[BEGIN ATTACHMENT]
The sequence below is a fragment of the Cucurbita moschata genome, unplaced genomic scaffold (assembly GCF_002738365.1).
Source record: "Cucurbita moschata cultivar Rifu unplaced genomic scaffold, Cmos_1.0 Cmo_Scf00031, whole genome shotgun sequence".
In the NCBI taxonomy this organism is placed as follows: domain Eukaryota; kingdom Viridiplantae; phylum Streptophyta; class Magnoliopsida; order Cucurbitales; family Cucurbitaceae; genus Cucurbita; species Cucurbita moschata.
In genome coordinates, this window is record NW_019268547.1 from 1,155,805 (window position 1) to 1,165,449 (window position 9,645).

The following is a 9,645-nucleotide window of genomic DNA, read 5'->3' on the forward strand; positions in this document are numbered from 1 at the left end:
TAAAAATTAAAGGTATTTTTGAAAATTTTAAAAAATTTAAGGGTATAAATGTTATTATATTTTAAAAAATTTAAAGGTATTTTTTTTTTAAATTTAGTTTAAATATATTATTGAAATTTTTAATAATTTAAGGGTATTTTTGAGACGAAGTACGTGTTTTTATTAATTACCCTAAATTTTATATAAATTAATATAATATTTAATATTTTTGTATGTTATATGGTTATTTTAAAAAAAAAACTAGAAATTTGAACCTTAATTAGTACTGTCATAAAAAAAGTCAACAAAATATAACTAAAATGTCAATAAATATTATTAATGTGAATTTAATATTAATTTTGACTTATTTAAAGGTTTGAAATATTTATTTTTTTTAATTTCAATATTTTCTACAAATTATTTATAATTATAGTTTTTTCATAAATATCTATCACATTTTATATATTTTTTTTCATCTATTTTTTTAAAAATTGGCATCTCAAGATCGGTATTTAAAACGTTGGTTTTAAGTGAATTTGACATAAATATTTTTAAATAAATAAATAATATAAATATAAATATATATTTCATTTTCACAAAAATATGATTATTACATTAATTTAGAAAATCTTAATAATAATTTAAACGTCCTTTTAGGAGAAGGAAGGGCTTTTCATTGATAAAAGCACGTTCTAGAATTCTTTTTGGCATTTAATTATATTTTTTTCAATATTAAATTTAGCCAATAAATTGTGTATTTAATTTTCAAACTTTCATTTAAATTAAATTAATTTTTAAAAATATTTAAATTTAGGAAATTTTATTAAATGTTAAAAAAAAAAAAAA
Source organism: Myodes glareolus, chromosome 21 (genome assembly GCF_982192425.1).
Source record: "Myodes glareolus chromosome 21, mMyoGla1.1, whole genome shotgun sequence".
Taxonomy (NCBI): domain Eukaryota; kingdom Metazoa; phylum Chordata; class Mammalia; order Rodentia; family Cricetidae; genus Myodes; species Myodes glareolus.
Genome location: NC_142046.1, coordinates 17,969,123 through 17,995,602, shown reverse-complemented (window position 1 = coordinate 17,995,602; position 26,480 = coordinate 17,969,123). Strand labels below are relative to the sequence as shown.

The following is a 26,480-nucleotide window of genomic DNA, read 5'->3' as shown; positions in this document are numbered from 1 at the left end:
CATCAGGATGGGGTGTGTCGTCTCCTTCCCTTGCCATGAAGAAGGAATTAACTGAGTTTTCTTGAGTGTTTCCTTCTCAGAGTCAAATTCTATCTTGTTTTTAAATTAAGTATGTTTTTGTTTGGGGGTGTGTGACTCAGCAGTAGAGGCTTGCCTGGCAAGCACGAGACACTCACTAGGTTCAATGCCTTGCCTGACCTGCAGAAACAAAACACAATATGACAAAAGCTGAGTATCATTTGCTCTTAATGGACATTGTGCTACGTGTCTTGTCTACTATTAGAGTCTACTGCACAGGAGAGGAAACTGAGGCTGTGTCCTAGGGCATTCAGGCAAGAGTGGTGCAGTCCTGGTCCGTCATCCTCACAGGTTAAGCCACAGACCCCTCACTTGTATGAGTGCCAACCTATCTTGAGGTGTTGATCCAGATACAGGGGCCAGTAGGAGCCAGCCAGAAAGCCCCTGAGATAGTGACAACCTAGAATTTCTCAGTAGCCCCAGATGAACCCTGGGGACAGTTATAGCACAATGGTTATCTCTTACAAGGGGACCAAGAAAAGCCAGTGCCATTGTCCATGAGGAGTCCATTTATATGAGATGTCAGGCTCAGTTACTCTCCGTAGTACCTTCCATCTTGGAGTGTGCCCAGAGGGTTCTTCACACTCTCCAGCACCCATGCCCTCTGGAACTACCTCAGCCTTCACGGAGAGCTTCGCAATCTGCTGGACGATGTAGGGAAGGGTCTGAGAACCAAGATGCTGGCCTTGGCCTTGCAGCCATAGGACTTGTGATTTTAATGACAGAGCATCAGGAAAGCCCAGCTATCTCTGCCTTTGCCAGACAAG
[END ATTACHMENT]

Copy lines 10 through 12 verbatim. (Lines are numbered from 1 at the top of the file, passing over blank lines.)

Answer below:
Genome location: NC_142046.1, coordinates 17,969,123 through 17,995,602, shown reverse-complemented (window position 1 = coordinate 17,995,602; position 26,480 = coordinate 17,969,123). Strand labels below are relative to the sequence as shown.

The following is a 26,480-nucleotide window of genomic DNA, read 5'->3' as shown; positions in this document are numbered from 1 at the left end:
CATCAGGATGGGGTGTGTCGTCTCCTTCCCTTGCCATGAAGAAGGAATTAACTGAGTTTTCTTGAGTGTTTCCTTCTCAGAGTCAAATTCTATCTTGTTTTTAAATTAAGTATGTTTTTGTTTGGGGGTGTGTGACTCAGCAGTAGAGGCTTGCCTGGCAAGCACGAGACACTCACTAGGTTCAATGCCTTGCCTGACCTGCAGAAACAAAACACAATATGACAAAAGCTGAGTATCATTTGCTCTTAATGGACATTGTGCTACGTGTCTTGTCTACTATTAGAGTCTACTGCACAGGAGAGGAAACTGAGGCTGTGTCCTAGGGCATTCAGGCAAGAGTGGTGCAGTCCTGGTCCGTCATCCTCACAGGTTAAGCCACAGACCCCTCACTTGTATGAGTGCCAACCTATCTTGAGGTGTTGATCCAGATACAGGGGCCAGTAGGAGCCAGCCAGAAAGCCCCTGAGATAGTGACAACCTAGAATTTCTCAGTAGCCCCAGATGAACCCTGGGGACAGTTATAGCACAATGGTTATCTCTTACAAGGGGACCAAGAAAAGCCAGTGCCATTGTCCATGAGGAGTCCATTTATATGAGATGTCAGGCTCAGTTACTCTCCGTAGTACCTTCCATCTTGGAGTGTGCCCAGAGGGTTCTTCACACTCTCCAGCACCCATGCCCTCTGGAACTACCTCAGCCTTCACGGAGAGCTTCGCAATCTGCTGGACGATGTAGGGAAGGGTCTGAGAACCAAGATGCTGGCCTTGGCCTTGCAGCCATAGGACTTGTGATTTTAATGACAGAGCATCAGGAAAGCCCAGCTATCTCTGCCTTTGCCAGACAAG